Premier Christy Clark has ordered an audit of TransLink to address a shortfall in funding for the transportation authority. …
The premier had referenced a $30 million shortfall for the Evergreen Line, however it is believed she misspoke. “There is still a funding gap for the Evergreen Line — $30 million — and we are going to find that through an audit of TransLink,” Clark said.
– The Sun
The fifth audit or efficiency review in a decade.
The third time the rug has been pulled out from under regional politicians over a vehicle levy.
And not the last time for mis-understanding.
The Premier should know the essential facts before speaking: the Evergreen line’s costs are covered; that was the purpose of the $40 million gas-tax increase. Nothing has changed. The additional $30 million that makes up the region’s ‘Moving Forward’ commitment – to pay for improved bus services primarily south of the Fraser, notably the express bus across the new Port Mann Bridge – will come from property tax for another two years. And then end, unless a substitute is found or the mayors are prepared to keep it on the property tax. Which they aren’t.
All the mayors were doing was asking for the Province to consider options for further discussion, after having been given assurance by the Minister of Transportation that they would be given due consideration. Then they were slapped down by the Premier within hours. Just as the NDP leader had done back in 2000, and the Liberals had done after that.
Why do Ministers of Transportation even entertain the idea of a vehicle levy in principle when their leader immediately takes it off the table at the first sign of blowback? (Perhaps the mayors should know by now not to ask in the weeks prior to an election, by- or otherwise.)
The Premier may not care, so long as the Evergreen Line proceeds. But the people south of the Fraser should, because they’ll get hit by a triple whammy. First, there will be the toll on the Port Mann Bridge, and likely diversion of traffic to the free alternative on the Pattullo, further jamming it up. They also could lose not only the fast-bus alternative on the Port Mann but additional services on major corridors like King George Boulevard. And thirdly, they’ll lose hope that an agreement can be found to fund the next major rapid-transit expansion – likely the Mayor of Surrey’s vision for light rail.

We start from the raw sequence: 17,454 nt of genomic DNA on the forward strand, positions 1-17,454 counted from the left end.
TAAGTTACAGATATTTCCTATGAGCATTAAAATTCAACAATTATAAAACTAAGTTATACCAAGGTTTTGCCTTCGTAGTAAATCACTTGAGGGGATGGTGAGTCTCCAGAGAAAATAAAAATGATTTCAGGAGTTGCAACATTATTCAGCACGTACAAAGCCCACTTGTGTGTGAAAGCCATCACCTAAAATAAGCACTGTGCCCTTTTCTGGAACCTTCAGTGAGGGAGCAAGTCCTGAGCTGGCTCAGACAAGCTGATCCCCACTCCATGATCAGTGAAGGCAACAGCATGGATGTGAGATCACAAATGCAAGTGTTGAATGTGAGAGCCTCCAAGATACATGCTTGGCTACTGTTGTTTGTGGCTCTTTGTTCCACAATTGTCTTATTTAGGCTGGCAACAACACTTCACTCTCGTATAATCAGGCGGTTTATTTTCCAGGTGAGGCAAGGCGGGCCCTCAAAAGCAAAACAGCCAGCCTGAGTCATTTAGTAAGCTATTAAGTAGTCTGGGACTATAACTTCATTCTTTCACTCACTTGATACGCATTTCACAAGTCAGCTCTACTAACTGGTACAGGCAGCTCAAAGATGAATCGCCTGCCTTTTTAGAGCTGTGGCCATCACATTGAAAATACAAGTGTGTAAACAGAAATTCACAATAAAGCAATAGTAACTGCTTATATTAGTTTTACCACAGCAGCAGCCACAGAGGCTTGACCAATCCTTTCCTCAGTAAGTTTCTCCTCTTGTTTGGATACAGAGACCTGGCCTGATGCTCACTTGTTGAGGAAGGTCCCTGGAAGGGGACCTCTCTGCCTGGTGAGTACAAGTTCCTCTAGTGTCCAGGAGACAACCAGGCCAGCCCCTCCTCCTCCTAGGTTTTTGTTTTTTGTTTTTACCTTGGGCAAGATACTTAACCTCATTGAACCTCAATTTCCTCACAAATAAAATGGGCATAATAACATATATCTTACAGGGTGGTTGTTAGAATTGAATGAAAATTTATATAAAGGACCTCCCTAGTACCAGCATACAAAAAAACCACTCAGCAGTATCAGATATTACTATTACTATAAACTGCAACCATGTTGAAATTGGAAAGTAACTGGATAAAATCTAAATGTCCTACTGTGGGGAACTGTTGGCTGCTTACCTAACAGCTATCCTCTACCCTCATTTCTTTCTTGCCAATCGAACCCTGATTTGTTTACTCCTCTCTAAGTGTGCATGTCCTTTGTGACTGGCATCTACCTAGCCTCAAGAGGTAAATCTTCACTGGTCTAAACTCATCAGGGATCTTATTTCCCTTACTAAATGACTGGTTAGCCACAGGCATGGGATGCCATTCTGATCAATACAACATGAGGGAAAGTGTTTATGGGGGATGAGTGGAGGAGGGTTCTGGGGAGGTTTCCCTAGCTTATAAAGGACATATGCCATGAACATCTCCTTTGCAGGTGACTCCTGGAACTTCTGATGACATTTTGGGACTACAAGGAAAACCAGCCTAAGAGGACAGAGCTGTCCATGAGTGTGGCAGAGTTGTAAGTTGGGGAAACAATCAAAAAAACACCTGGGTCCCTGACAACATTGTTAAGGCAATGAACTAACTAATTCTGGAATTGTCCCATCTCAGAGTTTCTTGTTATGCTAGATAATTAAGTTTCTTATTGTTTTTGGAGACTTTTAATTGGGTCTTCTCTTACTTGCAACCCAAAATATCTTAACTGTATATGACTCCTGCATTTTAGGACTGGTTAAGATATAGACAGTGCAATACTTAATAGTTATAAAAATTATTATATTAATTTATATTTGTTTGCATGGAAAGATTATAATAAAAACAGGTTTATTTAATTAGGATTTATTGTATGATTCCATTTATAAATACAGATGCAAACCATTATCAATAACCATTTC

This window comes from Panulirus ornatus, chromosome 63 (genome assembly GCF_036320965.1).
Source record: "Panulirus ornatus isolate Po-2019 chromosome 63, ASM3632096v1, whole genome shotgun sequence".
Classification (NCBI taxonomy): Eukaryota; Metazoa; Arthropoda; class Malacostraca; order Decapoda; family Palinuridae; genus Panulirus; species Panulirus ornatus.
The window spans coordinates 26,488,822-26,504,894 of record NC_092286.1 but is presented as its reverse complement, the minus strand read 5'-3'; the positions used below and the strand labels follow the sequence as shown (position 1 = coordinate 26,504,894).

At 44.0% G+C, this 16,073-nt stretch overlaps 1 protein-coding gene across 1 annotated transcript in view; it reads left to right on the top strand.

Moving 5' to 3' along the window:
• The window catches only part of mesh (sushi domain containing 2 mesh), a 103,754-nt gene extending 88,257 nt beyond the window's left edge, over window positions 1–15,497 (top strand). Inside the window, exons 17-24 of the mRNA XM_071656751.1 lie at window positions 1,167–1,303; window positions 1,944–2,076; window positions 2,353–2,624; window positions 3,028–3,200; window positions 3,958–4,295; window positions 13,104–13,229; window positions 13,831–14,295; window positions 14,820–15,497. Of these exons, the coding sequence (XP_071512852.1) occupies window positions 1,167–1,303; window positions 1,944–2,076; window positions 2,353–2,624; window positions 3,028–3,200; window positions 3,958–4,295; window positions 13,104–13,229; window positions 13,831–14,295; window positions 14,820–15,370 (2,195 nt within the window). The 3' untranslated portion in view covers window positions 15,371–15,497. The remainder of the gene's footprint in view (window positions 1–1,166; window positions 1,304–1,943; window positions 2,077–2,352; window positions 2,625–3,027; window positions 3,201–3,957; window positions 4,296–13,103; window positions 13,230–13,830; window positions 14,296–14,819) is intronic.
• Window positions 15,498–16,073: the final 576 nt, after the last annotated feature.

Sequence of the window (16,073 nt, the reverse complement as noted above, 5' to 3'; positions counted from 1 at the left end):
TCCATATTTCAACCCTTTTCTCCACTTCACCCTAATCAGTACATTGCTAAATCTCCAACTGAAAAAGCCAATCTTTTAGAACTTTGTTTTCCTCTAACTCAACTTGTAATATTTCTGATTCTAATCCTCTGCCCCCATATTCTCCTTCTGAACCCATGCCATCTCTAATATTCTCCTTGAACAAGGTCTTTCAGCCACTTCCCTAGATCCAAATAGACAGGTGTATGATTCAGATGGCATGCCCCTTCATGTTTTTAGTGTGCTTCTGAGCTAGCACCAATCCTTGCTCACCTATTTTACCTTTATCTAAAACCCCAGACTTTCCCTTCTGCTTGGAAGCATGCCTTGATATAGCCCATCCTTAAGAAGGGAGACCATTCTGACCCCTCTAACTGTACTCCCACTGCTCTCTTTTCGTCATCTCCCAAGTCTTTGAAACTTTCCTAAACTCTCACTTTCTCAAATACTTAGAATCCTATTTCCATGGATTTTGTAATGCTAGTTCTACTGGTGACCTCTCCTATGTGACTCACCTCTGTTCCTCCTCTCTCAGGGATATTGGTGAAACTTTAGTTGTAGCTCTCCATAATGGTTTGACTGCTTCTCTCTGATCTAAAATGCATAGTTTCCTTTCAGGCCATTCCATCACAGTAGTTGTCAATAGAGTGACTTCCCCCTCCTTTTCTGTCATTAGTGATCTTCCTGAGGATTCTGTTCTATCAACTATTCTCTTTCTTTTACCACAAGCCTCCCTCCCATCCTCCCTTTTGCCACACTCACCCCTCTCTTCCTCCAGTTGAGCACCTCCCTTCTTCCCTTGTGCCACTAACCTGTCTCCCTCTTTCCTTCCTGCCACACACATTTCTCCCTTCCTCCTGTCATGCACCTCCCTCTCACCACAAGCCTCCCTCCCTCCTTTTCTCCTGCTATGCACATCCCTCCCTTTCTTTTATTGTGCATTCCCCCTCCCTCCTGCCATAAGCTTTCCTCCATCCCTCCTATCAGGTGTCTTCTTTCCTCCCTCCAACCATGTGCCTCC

There’s even a fourth down-side. Already the road system south of the Fraser, even with expansion, is reaching capacity, according to this report in The Langley Advance:
Transportation was also on (Mayor Jack) Froese’s mind, as he talked about the need to get funding for a widened 208th Street and its highway overpass, and for a new 216th Street interchange.
The 200th Street interchange, upgraded a decade ago, is already at capacity, he said.
Unless transit is significantly improved, the car drivers will suffer along with the transit passengers no matter how much money is spent on expanded roads.
The audit is primarily for political cover. Even the Mayor’s Council wanted one. But no matter what efficiencies may be found, even if measured in the millions of dollars, they won’t begin to address transportation demands measured in the billions.
To give some sense of the gap, here’s a useful illustration: A million seconds equals just under 12 days. A billion seconds? Just under 32 years.
Which may be the time it takes to get the Province to get real.